Some great songs and some terrific art (designed by Gerald Scarfe) carry the day in Hercules, and nobody is likely to leave disappointed. But the emotion and excitement that audiences felt for The Little Mermaid, for example, are absent, and not coincidentally, so is the sense of danger in the story. Hercules is great entertainment, and maybe that's all Disney is supposed to produce these days. After all, songs, stories, and characters aren't just cherries on top of the marketing sundae anymore--they're needed for the upcoming Broadway show.--Donna Bowman


Holy Deadlock

The summer started with Addicted to Love, in which two dejected mopes watch their loved ones screw other people. Then came Til There Was You, in which destiny-bound lovers spend their entire lives avoiding each other and having doomed relationships with other people. Now comes the Julia Roberts vehicle My Best Friend's Wedding, a two-hour display of masochism in which the romantic lead tries to break up her best friend's marriage by sandbagging his intended bride. Romance isn't dead at the movies, but it sure is pale and sick.

Actually, My Best Friend's Wedding isn't all that pale: It's trimmed in the lollipop pastels of Pillow Talk, and every other shot looks like a big dish of Jordan almonds. Roberts plays Julianne, a New York food critic summoned to the phone by her oldest and closest friend, a Chicago sportswriter. Years ago, they'd made a blood oath to marry if they were still single at age 28; with Julianne's birthday due in weeks, the sportswriter, Michael (Dermot Mulroney), calls to say he has marriage in mind--but not to her. Instead, he demands his friend's approval of his bride-to-be: a Chicago heiress who hopes Julianne will be the sister she's never had.

The pleasant surprise is that the heiress, Kimmy (nicely played by Cameron Diaz), is sweet but no sap; she has a competitive streak that she suppresses, and while she desperately wants Julianne to like her, she's also a little afraid. And with good reason: In a neurotic frenzy, Julianne decides she must break up the wedding through a series of subterfuges that are as silly as karaoke warfare and as potentially harmful as fake e-mail messages. Julia Roberts has always been most appealing as a light comedienne, and here, as frantic jealousy turns her long legs and slender arms into an avalanche of right angles, she does mean things so clumsily they don't seem malicious. It's a neat trick that keeps the movie from turning sour.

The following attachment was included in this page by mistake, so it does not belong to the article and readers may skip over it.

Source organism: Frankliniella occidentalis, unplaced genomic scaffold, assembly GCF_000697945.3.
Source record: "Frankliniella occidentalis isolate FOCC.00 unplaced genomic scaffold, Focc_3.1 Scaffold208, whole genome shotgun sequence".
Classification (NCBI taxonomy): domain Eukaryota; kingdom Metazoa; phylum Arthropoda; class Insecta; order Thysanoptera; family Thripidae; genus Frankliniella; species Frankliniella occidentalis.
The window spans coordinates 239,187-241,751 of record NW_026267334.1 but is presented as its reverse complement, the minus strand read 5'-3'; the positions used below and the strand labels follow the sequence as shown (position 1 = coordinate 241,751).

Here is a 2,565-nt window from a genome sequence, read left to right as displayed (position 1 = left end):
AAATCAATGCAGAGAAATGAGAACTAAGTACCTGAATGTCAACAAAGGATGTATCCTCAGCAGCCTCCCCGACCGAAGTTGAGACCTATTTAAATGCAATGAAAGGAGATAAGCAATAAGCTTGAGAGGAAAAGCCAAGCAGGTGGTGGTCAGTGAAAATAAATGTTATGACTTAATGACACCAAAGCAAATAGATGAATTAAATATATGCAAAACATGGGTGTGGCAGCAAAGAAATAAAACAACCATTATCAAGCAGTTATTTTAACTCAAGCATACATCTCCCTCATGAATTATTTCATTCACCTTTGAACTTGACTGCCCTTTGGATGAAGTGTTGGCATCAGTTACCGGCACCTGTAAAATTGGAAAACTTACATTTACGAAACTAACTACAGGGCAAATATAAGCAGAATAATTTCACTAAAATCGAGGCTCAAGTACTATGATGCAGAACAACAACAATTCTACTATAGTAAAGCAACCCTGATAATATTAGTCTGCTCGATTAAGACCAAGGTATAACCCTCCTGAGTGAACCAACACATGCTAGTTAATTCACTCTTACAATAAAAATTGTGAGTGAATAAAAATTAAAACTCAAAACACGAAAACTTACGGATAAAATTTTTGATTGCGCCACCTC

The movie's allusions to Doris Day and Rock Hudson comedies aren't just campy fun. The best scenes in My Best Friend's Wedding are the ones most like something out of a '50s romance. There's a lovely, poignant moment in which the two friends, Michael and Julianne, share a boat ride through Chicago on their last afternoon together; the director, P.J. Hogan (Muriel's Wedding), pulls out all the stops, from a precisely timed shadow to a close-up of Roberts at her most dazzlingly moist-eyed. By the time they slow-dance, while Michael softly sings "The Way You Look Tonight," late-show devotees will be searching the floor for napkins. Incidental pleasures such as these are the movie's biggest asset.

As in Addicted to Love, the plot continues long after we want the misguided protagonist to stop, and the movie collapses near the end in a miserable stretch that turns Julianne into a repentant drudge. (The screenwriter, Ronald Bass, overestimates the audience's desire to see a pretty woman--the Pretty Woman--suffer in penitence.) Luckily, at the movie's lowest ebb, Rupert Everett resurfaces in a role George Sanders couldn't've navigated more smoothly. As Roberts' confidant, a gay editor pressed into service as a makeshift fianc, Everett breezes through the movie with suave bemusement; he even pulls off the movie's strangest moment--a loony-tune monologue that becomes a production number of "I Say a Little Prayer."

Everett and Roberts are the movie's real love match--something the moviemakers were at least wise enough to realize. It says something about the current state of screen romance that the people who can't have each other in My Best Friend's Wedding are the ones who strike the most sparks. Then again, the same could be said for Doris Day and Rock Hudson.--Jim Ridley